Since taking office, Governor Rauner has used his role as administrator to modernize state agency operations and make them more efficient. Of special note is the executive order creating the new Illinois Department of Innovation and Technology (IDIT). Before the creation of IDIT earlier this year, each state department had its own information technology system that was frequently incompatible with other agencies and had outdated software.
Governor Rauner directed 38 state departments to transfer responsibility over their data processing functions to IDIT over the next several years. The new department was directed to develop compatible software, sharply increase the ability of computers in different state departments to talk to each other, and move the state’s data processing from a traditional, centralized model based on 20th-century mainframes to the current cloud-based dispersed data processing technology.
Already Illinois is starting to see the benefits. The nonpartisan Center for Digital Government, which rates states on their use of digital technology, upgraded Illinois from C+ in 2014 to B+ in 2016. The journal “Government Technology,” reports that Illinois’ reliance on cloud-based data processing is moving from close to 0 percent in 2015 to 3 percent in 2016. Further progress is expected to yield 28 percent cloud-DP by the end of 2017, and 70 percent by the end of 2018.
Driving Refresher Course Offered Next Week
There is still time to register for the safe driving course I am co-sponsoring on October 12 and 13. Even long-time drivers can benefit from the refresher course before renewing their license and being tested.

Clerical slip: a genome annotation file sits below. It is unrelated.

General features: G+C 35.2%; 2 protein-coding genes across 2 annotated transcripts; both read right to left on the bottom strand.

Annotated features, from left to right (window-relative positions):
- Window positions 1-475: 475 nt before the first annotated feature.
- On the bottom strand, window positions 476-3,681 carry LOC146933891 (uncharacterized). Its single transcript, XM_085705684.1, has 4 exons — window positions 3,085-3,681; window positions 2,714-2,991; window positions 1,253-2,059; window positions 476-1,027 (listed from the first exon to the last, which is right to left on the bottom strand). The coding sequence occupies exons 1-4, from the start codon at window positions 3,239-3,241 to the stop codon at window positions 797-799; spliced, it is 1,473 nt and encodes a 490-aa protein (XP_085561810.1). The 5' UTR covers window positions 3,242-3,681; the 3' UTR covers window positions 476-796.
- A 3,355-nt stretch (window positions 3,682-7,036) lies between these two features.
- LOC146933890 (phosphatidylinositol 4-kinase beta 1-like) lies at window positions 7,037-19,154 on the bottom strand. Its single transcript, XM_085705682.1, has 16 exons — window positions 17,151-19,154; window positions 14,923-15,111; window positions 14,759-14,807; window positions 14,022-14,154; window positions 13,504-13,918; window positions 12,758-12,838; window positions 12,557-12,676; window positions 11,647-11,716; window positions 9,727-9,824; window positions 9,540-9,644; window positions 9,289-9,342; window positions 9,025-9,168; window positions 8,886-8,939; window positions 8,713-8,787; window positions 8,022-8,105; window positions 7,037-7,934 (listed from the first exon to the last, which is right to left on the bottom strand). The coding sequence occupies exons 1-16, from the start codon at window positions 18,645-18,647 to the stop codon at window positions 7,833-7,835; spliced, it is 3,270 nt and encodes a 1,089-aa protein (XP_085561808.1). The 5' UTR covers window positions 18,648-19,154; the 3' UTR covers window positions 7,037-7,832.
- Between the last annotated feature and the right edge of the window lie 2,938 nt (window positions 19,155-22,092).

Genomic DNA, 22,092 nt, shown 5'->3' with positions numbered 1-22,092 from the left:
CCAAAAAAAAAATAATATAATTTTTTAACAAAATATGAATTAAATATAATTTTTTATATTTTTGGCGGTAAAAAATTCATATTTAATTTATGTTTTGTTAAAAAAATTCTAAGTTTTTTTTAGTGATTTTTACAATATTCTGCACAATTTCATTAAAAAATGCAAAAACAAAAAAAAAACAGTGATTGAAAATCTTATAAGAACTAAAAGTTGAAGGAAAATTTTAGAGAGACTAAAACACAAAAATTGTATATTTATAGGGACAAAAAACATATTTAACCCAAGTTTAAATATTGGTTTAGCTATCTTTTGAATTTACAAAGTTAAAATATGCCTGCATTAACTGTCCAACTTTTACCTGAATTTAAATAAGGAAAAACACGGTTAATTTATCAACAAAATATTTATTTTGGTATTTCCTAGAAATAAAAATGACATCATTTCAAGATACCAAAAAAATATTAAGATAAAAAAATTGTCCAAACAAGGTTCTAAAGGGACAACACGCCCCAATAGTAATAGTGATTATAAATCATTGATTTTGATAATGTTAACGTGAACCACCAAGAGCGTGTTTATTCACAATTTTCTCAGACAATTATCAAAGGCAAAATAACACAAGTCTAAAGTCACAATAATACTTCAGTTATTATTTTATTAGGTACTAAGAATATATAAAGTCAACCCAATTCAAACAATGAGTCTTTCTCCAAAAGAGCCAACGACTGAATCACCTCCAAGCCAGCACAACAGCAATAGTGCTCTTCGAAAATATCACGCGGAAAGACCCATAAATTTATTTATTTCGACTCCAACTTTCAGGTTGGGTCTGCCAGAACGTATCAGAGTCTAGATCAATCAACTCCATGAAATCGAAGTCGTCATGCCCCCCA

The course is taught by Doug Sommer, a Secretary of State certified instructor, and co-sponsored with the DeKalb County Farm Bureau and Country Companies Insurance. This annual defensive driving seminar will be held at the Farm Bureau’s Center for Agriculture in Sycamore from 10 to 3 each day. Participants who attend both days are eligible for a discount on their vehicle insurance. To register, contact the Farm Bureau at 815-756-6361.
Time to Bring Suicide Out of the Darkness
Nearly everyone knows someone who has committed suicide, yet we are reluctant to discuss this preventable tragedy. I attended a fundraiser for suicide prevention a few weeks ago and was encouraged by efforts to bring this illness out in the open and raise awareness of the warning signs of someone considering suicide.
Photo courtesy of Barry Schrader
This mental illness is the 10th leading cause of death in our country and it touches one in every five families. White males comprise 7 of every 10 suicides. Age is not a determining factor, but risks include job loss, financial stress, marital problems, teen bullying and health issues.
We all can be alert for warning signs of someone considering suicide and be ready to offer support and intervention. These signs include depression, anxiety, irritability, substance abuse, isolation, change in behavior, and even talk of death. The Illinois Chapter of the American Foundation for Suicide Prevention through research and public awareness hopes to reduce suicides by 20 percent in the next 10 years.
I hope to see you at one of our upcoming events, parades or gatherings. Feel welcome to call the office if Jesse, Shelly or I can be of assistance.